Getting Started
We did our 1 and only National Trail walk on the SW Coast Path in May-June of 2017. We were told that it was the toughest segment of the 660 mile coastal system because of the relentless, steep, trails down and then immediately up the many mini-gorges.

Walking through low scrub on a lovely day.
Begin, of course, like Bill did with an online search of something like  "national hiking trails England" to get the most up to date resources on the National Trails. Bill found http://www.nationaltrail.co.uk to be a useful starting point but it didn’t help him as much as he had hoped with the detail planning.

You’ll need to consider how much daily walking you can comfortably do, when you want to go, where you’d like to go, and what the transportation options are between your trailheads and airports. Bill found rome2rio.com very useful in sorting out bus and rail options. Do some searches too to inform yourself about the weather patterns in the region you are considering and also if your target area is one of the current tick hotspots.

We opted to have an overly ambitious itinerary. Our guess was that we’d have some nasty weather along the way and we’d turn one or more of those days into rest days. Only one of our nightly stays wasn’t near public transportation, though we could have made it a short walking day to a bus. As it was, we had acceptable weather for 11 consecutive days with our weather-related rest days being the last 2 of our journey.

Bill planned our itinerary and made all of our nightly reservations himself but you can have a tour company do all of that work for you. An experienced, Canadian hiking friend used Contours for the Coast Path and was very pleased with their service. She added "We almost used Macsadventure, another excellent walking company.  Both are based in either Scotland or England and offer sherpa services, or guided walks, in many places (UK and worldwide).  You can google them to see all the offerings."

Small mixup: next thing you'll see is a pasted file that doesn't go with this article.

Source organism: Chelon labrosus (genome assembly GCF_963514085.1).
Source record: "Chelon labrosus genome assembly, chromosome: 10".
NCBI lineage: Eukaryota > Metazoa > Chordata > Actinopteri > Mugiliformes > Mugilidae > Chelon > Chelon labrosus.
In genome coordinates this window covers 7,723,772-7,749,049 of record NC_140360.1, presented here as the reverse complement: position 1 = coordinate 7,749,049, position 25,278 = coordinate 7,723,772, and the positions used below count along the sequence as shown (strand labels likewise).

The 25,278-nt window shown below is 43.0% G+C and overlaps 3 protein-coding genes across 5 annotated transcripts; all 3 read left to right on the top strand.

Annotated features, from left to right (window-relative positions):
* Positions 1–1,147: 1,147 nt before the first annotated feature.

Bill used booking.com as his go-to source and hotels.com as his back up. Of the 2 bookings made through hotels.com, one was our most expensive and the worst accommodation of our trip. Using those 2 sources had seemed fine but as we traveled closer to Newquay, it was apparent that the local hosts weren’t listing with the .com reservations services. It had looked to Bill that there was very little lodging available in that area and he’d planned 25 mile walking days because of it. In hindsight, lodging was plentiful, just not online.  

Two ways to find those more hidden hosts are through our luggage service website, Luggage Transfers www.luggagetransfers.co.uk, and the SW Coast Path website. Bill didn’t use these resources because it required a phone call to each proprietor, which was too tedious in the early trip planning stage.  

Next time, his strategy would be to again start with booking.com and when he encountered dry stretches, to look at these other 2 sources. The first question to answer with the non-online sources would be “Are there more options?" If so, he could continue building the itinerary and then go back to fill-in where needed with the more time consuming telephone bookings. 

I went for the spats look to keep the ticks from crawling up my pants.
Luggage Transfer
The very flexible, readily available, luggage transfer service made this trek possible for us. We had two 50 lb suitcases for our 4 month overseas trip. The transfer service picked them up every morning sometime after 9 am and deposited them at our next night’s lodging by 5 or 6 pm. They were flawless, though not cheap. Our 2 bags cost about 25 pounds Sterling each transfer, which was each day. Amazingly, when we needed to add a 3rd bag of food for 2 days without market access, the additional bag was only 4 pounds Sterling per day. Our service has a 25 kg limit per bag.

Bill booked with Luggage Transfers and we were extremely pleased with them. Our host at the start of our journey in Minehead terrified us by saying that all of the transfer companies were horrible but all of our other hosts raved about all of the companies.

I was pleasantly surprising that every village we encountered had at least 1 public toilet building and sometimes 1 at each end of town. They were all free until the end of our trip at Port Isaac, where the charge was small but of course, required exact change, which we didn’t have.

These toilets usually had a small wall unit that dispensed soap and water for hand washing and had a blower for hand drying. The only problem for me was that early on, most were a mess when we arrived and were out of toilet paper. I always carry my own toilet paper, but not enough for tidying or covering a toilet seat.